9 things great managers do

Keep employees happy creates a more productive, inclusive environment which leads to greater employee buy-in, satisfaction, and time with the company. The reduction in employee turnover through increased employee happiness can save companies a lot more than you think per year.

Forbes published an article about 9 things that make good employees quit, which reminds me of the old adage, "People don't leave jobs, they leave managers."

Out of the top items, all of the things that make an employee quit are within the control of their manager. From being overworked, feeling underappreciated, and not honoring commitments, managers have a lot of control over how an employee enjoys or dislikes their role.

Which got me thinking, what did I love about previous managers? From the list I saw from Forbes, some of my favorite managers did just the opposite.

1. Increased responsibility, not just increased workload.

An increase just in amount of work isn't necessarily satisfying, but increasing the amount I am trusted to do can make a large difference in my feelings of self efficacy. At first I learned the ropes of a role, and then I was given more responsibility like running our largest event of the year. I loved working on it and worked harder to make sure that it went smoothly because I knew they had trusted me with it.

2. Recognized and rewarded my hard work.

A good manager remembers to thank employees for the time and effort they devote to projects, especially when it goes outside the norm. While at Hewlett Packard Enterprise, I was recognized for my service for the intern program. While it didn't come directly from my manager, it was still great to be thanked for my involvement.

3. Empathized during hard times.

Not every day is going to go smoothly and sometimes life just likes to throw curve balls. It seems to happen to me during the first or second week of employment.During my first week as an HPE intern, I got tonsillitis and my face "looked like a blowfish." Thankfully, my boss understood and told me to go home immediately.

4. Upheld their commitments.

Promises and commitments to employees should be upheld by their manager since they lead by example as well as title. One manager of mine was committed to growing our skills on his own time. He helped us identify things we'd like to work on and then gave us the resources to do it. I was interested in improving my photography skills, so I was allowed to take our fancy camera out to sporting events and to try and take some web photos. The interest in our passions, coupled with following through, made him one of my favorite managers.

5. Help you work with great people.

When your manager hires, promotes, and supports great people then everyone wins. When I worked for the University of Florida, I worked with a graduate assistant and a department coordinator. The fact that they both cared about their roles and did their best to hire passionate, outgoing, and amazing people made working there a lot of fun. Even if my role's scope was more limited, working with great people helped me to grow in more ways I didn't expect.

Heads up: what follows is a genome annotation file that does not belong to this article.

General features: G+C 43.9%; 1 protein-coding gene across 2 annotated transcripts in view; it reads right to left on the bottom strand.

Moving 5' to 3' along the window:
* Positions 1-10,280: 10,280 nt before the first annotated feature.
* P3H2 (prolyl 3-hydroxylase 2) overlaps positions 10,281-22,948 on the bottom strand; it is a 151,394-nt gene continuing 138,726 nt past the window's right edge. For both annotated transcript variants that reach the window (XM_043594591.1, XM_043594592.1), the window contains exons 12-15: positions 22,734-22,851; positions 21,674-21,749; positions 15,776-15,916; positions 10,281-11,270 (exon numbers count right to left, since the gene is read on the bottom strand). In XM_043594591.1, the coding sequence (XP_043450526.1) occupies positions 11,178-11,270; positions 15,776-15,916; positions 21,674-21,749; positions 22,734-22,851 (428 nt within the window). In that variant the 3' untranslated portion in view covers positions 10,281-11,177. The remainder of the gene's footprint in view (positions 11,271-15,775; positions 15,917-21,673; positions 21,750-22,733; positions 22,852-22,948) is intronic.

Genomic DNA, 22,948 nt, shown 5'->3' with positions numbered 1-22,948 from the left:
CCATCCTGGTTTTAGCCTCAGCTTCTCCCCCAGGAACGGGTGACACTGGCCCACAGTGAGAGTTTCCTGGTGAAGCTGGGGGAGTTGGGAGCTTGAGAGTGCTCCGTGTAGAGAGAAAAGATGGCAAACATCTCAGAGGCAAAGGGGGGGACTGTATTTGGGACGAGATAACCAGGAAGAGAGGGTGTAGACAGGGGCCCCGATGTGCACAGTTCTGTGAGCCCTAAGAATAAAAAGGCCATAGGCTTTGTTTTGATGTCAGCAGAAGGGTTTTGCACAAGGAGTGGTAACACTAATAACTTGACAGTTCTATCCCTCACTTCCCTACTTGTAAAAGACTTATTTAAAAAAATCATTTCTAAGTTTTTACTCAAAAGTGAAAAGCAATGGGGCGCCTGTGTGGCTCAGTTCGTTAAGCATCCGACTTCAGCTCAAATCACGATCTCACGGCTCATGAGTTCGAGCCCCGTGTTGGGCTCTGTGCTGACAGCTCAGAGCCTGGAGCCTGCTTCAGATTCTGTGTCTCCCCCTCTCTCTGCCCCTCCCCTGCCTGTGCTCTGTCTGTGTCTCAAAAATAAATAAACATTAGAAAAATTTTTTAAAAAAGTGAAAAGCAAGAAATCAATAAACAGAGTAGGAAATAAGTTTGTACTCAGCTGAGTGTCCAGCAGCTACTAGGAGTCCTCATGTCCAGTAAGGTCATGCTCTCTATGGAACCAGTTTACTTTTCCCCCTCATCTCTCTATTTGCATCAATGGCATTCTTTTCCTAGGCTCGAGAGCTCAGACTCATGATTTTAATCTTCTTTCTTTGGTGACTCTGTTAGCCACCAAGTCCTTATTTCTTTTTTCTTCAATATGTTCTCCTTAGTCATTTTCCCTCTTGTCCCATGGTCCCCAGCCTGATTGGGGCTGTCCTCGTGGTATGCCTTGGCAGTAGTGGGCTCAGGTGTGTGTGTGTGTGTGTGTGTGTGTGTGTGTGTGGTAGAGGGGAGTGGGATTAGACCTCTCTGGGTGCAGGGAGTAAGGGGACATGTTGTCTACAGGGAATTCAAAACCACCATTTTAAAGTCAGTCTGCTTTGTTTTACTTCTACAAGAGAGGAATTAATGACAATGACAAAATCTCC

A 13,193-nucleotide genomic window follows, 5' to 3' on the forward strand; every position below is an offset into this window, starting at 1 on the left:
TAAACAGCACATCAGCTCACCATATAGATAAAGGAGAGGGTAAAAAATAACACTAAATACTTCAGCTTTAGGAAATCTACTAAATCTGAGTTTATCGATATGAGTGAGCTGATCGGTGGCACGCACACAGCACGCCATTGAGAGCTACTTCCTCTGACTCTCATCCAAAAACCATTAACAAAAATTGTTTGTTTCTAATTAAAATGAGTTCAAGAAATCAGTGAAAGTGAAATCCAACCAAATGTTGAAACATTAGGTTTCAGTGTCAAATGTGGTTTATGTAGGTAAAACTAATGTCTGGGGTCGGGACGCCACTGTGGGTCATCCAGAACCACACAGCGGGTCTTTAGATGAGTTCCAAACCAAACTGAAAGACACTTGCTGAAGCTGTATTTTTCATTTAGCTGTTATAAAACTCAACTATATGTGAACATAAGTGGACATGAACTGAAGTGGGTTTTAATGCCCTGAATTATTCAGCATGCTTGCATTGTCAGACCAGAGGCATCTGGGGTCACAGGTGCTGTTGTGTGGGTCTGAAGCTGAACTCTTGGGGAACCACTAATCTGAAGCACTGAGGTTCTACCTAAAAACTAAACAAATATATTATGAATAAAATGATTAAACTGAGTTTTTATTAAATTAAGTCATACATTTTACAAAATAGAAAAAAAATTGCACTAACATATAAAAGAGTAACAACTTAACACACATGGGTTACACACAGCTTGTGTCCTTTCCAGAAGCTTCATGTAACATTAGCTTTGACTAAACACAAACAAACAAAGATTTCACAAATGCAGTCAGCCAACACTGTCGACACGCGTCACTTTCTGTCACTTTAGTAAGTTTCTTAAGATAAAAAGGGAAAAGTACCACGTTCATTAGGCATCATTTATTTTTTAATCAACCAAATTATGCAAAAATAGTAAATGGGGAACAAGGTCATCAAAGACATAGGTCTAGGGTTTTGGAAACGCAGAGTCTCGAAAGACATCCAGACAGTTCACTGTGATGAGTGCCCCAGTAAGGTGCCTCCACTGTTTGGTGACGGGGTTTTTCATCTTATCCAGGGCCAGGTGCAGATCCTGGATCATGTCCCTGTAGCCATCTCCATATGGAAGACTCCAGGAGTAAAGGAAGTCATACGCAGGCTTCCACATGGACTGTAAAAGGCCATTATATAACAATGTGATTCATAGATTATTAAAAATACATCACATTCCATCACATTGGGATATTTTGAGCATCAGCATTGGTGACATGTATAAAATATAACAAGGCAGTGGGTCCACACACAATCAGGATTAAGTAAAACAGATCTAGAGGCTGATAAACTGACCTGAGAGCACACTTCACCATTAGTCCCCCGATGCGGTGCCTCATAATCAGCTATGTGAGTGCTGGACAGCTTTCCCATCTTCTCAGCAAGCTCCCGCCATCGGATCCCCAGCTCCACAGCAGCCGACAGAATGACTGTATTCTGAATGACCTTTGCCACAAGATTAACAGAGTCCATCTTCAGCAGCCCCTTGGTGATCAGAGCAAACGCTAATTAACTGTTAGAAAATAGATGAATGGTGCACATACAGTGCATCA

6. Helped understand my strengths and grew new passions.

Good managers see what people are good at and see a new application for it. While at UF I loved teaching group fitness (which I still teach). My manager said I should try teaching yoga since I loved learning and it would help me grow my own skills. While I wasn't key on the idea at first, I have been teaching yoga for several years now and love it. She saw the potential for me to be great at something and then helped me realize my own passion.

7. Gave solicited - and unsolicited- feedback.

With certain managers, it can be hard to gain actionable feedback. Great manager pay attention to the details and your larger fit to give you advice about how to better grow with feedback. I love getting feedback from managers, whether it's positive or an area of improvement, so I can work on becoming a better employee.

8. Gave me room to make an impact.

Being tied up in rules and processes, or being limited in what you can work on, can make it difficult to build something impressive. I love when managers give me a task to just go figure out. This gives me the opportunity to learn as much as I can and analyze something from different perspectives. This happened more often at HPE when projects were more nebulous.

9. Challenged me to grow.

A great manager will help you understand what they are looking for and challenge you to continue growing. My first managers (the originals) were my parents since I grew up working their retail space for them. I disliked approaching people and I couldn't figure out what to say when they were in our booth. After years of practice, and tips from the parental units, I improved to the point where approaching random people doesn't bother me nearly as much as it used to.

All of my great managers had the same thing in common: they respected and trusted me to get the job done and acted a resource when I needed help. By doing this, they allowed to to experience challenges, learn, and grow.

What have you loved about your managers?

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